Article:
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Win Vista infected with GEMA virus (ransomeware)


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#1 GeorgiK

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Posted 05 April 2012 - 07:50 PM

Hi!

Earlier today, my desktop computer was infected with a virus. The relevant information:

- My computer runs Windows Vista. I have a subscription to the Sophos antivirus program.

- Upon login, a screen appears, with the GEMA logo, informing me (in German) that my computer access has been blocked, because I have pirate music and videos; and that I must pay 50 euros, via a paysafecard, to have my computer access restored. I tried lots of things, but I could not go beyond that screen.

- Most importantly, I tried to boot on "safe mode with command prompt", but this did not help. The screen appears again but without any information. Again, I cannot go beyond that screen; in particular, I cannot access the task manager.

- I believe that this screen acts like an internet browser window. After clicking on "ctr + O", I was able to browse my folders and locate two suspicious files, at C:\Windows\System32\config\systemprofile\AppData\Roaming, with names 6816C279.exe and oqogqdpm.exe. I deleted them but nothing positive came out of it.

- Apparently this virus is quite common in Germany, where I live. However, my German is rather poor, so, I prefered to ask for help in an English speaking forum.

Any help will be greatly appreciated!

Thanks,
George


PS:
It looks like another user has faced a similar problem (but with Windows 7) in the recent past:

http://www.bleepingcomputer.com/forums/topic442736.html/page__p__2598223__hl__gema__fromsearch__1#entry2598223

Edited by GeorgiK, 06 April 2012 - 01:54 AM.


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#2 Aaflac

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Posted 06 April 2012 - 12:19 AM

Welcome to BC, GeorgiK!!

Ransomware just gets trickier with every new creation.

Let's see if we can get a hold of this computer...

Do you have the Repair your computer option in the Advanced Boot Options menu?

To find out:
Restart the computer.
  • As soon as the BIOS is loaded begin tapping the F8 key until the Advanced Boot Options menu appears.
  • Is the Repair your computer option listed?

If you do not have the option above, do you have a Windows Vista installation CD/DVD available?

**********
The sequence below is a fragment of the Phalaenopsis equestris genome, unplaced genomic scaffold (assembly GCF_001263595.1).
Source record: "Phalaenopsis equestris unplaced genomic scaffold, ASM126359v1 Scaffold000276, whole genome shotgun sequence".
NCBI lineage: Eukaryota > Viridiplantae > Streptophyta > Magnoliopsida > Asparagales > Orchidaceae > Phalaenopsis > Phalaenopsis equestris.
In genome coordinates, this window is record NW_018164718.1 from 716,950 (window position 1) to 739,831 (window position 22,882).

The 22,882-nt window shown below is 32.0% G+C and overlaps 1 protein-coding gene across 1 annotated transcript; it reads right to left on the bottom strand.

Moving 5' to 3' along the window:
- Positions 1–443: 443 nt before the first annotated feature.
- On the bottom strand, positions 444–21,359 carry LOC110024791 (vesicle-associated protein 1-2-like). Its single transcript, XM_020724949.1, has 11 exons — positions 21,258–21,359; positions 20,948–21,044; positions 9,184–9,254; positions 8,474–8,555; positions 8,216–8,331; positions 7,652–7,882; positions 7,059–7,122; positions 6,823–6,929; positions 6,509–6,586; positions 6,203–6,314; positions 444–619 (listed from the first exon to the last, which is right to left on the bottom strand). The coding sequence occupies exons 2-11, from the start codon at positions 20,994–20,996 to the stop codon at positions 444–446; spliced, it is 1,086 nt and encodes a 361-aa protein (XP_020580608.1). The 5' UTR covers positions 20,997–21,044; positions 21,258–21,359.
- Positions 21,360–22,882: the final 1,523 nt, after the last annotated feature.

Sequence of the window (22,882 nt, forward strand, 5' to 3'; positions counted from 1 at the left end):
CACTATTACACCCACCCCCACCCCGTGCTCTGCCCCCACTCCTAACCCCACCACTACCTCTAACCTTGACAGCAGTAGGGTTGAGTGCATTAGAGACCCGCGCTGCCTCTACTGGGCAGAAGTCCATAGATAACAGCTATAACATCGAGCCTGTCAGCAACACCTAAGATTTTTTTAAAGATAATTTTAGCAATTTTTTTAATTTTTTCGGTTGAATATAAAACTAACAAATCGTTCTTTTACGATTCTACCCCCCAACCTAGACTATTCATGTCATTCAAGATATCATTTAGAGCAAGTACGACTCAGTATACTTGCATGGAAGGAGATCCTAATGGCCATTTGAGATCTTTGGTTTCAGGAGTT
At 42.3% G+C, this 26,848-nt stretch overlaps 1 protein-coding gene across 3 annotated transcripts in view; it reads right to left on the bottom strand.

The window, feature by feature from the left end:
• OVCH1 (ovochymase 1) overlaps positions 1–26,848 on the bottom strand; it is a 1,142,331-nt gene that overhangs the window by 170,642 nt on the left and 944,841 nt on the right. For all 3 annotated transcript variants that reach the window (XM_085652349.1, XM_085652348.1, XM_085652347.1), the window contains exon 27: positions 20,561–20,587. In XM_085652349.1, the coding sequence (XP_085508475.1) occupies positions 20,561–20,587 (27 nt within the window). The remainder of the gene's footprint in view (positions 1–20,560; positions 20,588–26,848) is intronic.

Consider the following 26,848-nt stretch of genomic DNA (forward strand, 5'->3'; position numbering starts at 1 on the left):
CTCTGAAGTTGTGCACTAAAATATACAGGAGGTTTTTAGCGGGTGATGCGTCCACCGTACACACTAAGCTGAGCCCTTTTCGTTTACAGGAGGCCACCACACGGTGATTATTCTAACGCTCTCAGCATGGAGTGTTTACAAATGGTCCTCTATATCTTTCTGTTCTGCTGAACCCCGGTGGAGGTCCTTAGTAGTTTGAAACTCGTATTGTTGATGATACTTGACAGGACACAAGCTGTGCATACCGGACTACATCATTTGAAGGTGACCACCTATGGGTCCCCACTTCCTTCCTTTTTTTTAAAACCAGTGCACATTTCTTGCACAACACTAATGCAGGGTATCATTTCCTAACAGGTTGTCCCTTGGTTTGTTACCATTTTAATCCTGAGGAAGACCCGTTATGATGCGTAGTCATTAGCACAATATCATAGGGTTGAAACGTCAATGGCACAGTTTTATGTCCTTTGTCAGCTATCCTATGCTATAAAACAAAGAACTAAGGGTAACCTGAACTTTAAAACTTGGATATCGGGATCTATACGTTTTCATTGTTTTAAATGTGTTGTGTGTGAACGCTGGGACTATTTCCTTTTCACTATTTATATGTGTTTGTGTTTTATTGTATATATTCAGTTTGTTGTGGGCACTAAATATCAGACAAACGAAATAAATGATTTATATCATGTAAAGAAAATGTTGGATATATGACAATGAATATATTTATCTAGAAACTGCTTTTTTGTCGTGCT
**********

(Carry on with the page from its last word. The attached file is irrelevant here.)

Also, do you know if the Vista system is 32-bit, or 64-bit?

And last, do you have a USB flash drive available, and do you have access to another computer?

Old duck...


#3 GeorgiK

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Posted 06 April 2012 - 01:53 AM

Hi!

Thank you for your quick response!

To answer your questions:

- The "Repair your Computer" option does not appear in the "Advanced Boot Options" menu.

- I am pretty sure that I have a copy of the Windows Vista cd; but I will need to check again later, as this is my office desktop.

- Not sure whether this is a 32-bit or 64-bit system. Does the address where I located the two suspicious files, C:\Windows\System32\config\systemprofile\AppData\Roaming, indicate that this is a 32-bit system?

- I have a usb flash drive as well as access to another computer with a cd burner.

Best,
George

Edited by GeorgiK, 06 April 2012 - 01:58 AM.


#4 GeorgiK

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Posted 06 April 2012 - 04:08 PM

Adding to my previous reply:

- I have checked and I have a copy of the Windows Vista cd; it is not the one used to install the infected system (instead, it is the copy for my laptop), but it should do the job.

- I am still not sure whether it is a 32-bit or a 64-bit system; but I would expect it to be a 32-bit one.

- Everything else remains as reported.

Looking forward to your help...

Thanks,
George

#5 Aaflac

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Posted 06 April 2012 - 09:51 PM

On the following:

...this is my office desktop.


Oh, oh... :huh:

Is this a workplace computer in a a business environment?

If this is your personal computer, and not in a business environment, would be glad to help.